If you know what to do, you can beat 1988’s Weird Dreams in under twenty minutes. However, most people who’ve ever encountered the game find its dream logic seriously obtuse. Of course, this makes sense because players are in a dream! The game stars a man in black and white checkered pajamas as he explores the vast dreamscapes of his own creation. Odd visuals are aplenty, as well as nightmarish monsters.
Played as a typical point and click adventure, you’ve got to survive your own dreams by craftily solving puzzles. Some examples of weird puzzles include luring a bee with giant gobs of cotton candy, carefully avoiding being eaten by a soccer ball, and smacking a giant brain in the desert with a trout. Just try your best to not die in the dream as each failure has a creepy animation!
There’s a smattering of releases that might be of interest! Unfortunately, it seems that the biggest explorations of dreams and sleepwalking within games were years ago. Thankfully I’ve got two final suggestions for players who need more after playing Back to Bed. These final suggestions have little to do outright with the themes of the game, but offer very close similarities in other ways.
If you loved Back to Bed thanks primarily to its artistry then The Bridge should definitely be on your radar. This is another puzzle game that takes visual cues from M.C. Escher. However, where Back to Bed never really plays heavily with weird, twisty perspectives, The Bridge dives in head first. Players must rotate heavily Escher-inspired stages in order to guide a character through to an exit. This game also includes a harder puzzle mode after completing it once. You can nab The Bridge on PC or Xbox 360’s Xbox Live Marketplace.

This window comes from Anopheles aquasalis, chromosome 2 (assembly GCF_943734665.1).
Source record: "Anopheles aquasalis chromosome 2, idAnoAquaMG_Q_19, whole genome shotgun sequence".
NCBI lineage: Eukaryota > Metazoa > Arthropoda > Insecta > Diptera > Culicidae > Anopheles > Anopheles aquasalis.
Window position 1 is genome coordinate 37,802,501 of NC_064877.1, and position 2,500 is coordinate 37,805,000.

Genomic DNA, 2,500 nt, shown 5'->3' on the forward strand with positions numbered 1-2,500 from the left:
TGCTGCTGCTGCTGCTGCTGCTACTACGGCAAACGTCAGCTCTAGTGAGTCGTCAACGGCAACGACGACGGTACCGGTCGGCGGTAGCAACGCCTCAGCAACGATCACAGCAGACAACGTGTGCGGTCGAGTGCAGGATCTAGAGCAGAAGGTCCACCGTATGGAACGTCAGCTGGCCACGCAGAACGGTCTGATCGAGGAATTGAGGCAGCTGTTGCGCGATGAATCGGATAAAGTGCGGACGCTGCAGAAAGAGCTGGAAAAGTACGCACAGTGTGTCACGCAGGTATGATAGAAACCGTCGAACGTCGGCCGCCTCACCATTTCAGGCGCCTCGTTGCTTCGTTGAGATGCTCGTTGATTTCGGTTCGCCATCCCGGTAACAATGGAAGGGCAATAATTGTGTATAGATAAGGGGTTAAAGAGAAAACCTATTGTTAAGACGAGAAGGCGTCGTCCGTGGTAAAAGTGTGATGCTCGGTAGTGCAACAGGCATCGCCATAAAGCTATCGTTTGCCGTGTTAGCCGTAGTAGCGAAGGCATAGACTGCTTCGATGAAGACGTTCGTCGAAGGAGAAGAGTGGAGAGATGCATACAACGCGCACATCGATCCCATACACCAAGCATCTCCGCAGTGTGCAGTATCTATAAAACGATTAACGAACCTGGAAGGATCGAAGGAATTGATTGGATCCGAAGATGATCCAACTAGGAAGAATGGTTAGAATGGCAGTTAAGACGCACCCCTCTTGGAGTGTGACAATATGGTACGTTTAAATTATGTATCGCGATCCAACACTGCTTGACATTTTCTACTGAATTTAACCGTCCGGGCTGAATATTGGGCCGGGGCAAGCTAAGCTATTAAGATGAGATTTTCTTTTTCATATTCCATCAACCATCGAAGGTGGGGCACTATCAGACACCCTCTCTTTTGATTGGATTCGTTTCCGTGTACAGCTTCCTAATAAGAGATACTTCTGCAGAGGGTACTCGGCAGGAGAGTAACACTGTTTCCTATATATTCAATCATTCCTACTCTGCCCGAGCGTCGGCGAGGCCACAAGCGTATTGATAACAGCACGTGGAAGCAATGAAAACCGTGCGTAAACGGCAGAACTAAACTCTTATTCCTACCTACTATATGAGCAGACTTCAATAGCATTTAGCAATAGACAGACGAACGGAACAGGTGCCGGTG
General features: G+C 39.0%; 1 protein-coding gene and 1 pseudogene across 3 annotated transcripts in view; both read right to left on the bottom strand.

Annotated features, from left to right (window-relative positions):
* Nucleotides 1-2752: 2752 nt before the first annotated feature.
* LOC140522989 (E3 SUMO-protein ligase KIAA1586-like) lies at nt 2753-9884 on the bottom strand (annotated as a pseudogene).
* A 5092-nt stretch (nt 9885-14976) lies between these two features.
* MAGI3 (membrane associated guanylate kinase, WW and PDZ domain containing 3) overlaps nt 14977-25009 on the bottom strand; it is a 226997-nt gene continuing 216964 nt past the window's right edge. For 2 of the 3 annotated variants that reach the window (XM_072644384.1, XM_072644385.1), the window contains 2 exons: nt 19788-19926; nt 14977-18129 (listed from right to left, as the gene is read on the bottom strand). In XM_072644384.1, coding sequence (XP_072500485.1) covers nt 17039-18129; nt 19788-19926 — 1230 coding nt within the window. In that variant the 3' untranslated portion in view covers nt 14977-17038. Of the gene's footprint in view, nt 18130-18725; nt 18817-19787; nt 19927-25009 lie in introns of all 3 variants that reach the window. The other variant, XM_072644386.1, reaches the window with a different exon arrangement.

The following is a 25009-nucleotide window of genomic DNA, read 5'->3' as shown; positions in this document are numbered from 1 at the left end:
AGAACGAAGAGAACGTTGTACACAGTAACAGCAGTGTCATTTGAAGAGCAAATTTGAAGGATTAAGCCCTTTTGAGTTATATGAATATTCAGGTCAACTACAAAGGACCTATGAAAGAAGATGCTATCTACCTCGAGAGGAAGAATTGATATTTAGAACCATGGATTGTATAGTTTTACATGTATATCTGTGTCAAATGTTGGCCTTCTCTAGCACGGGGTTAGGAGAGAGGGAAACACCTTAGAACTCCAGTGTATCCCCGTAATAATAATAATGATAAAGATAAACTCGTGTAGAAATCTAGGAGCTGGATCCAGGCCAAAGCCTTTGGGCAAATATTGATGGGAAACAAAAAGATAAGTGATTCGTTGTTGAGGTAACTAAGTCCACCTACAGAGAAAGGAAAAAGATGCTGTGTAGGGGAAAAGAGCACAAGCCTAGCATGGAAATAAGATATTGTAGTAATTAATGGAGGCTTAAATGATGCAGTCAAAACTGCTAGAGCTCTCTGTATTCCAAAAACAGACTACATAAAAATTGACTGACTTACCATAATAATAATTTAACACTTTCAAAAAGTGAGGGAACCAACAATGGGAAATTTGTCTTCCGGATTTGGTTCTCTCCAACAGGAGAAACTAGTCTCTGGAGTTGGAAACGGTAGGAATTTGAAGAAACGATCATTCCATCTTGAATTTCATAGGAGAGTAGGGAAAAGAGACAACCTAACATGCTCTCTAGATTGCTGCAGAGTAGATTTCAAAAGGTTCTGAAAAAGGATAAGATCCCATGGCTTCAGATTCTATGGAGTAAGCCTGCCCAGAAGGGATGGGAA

In RUSH, your goal is immediately similar to Back to Bed’s. Players must get automatically-moving objects to their goal. However, objects are keen on moving in just one direction. Once they hit a wall, they will turn 90 degrees clockwise and move that way. This is an incredibly similar gameplay concept! RUSH moves beyond this basic mechanic and includes many other features to spice up puzzles such as conveyor belts and many objects on screen at once. The title is available on PC and via Wii under the name Rubik’s Puzzle Galaxy: RUSH.
Well, there you have it! This is by no means an exhaustive list of games similar in theme, gameplay, or visual aesthetic to Back to Bed – but it should serve as a good starting point. Have you discovered any other similar titles that other fans need to know about? Feel free to name drop other neat titles in the comments!
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[author image=”http://cliqist.com/wp-content/uploads/2014/01/marcus.jpg”]Marcus is a fellow with a love for video games, horror, and Japanese food. When he’s not writing about games for a multitude of sites, he’s usually still playing one. One day when he became fed up with the way sites would ignore niche titles he decided to start his own site by the name of Pixel Pacas. Writing about video games is something he hopes to continue doing for many years to come. Some of Marcus’s favorite games include Silent Hill 2, Killer7, and The Sims. [/author]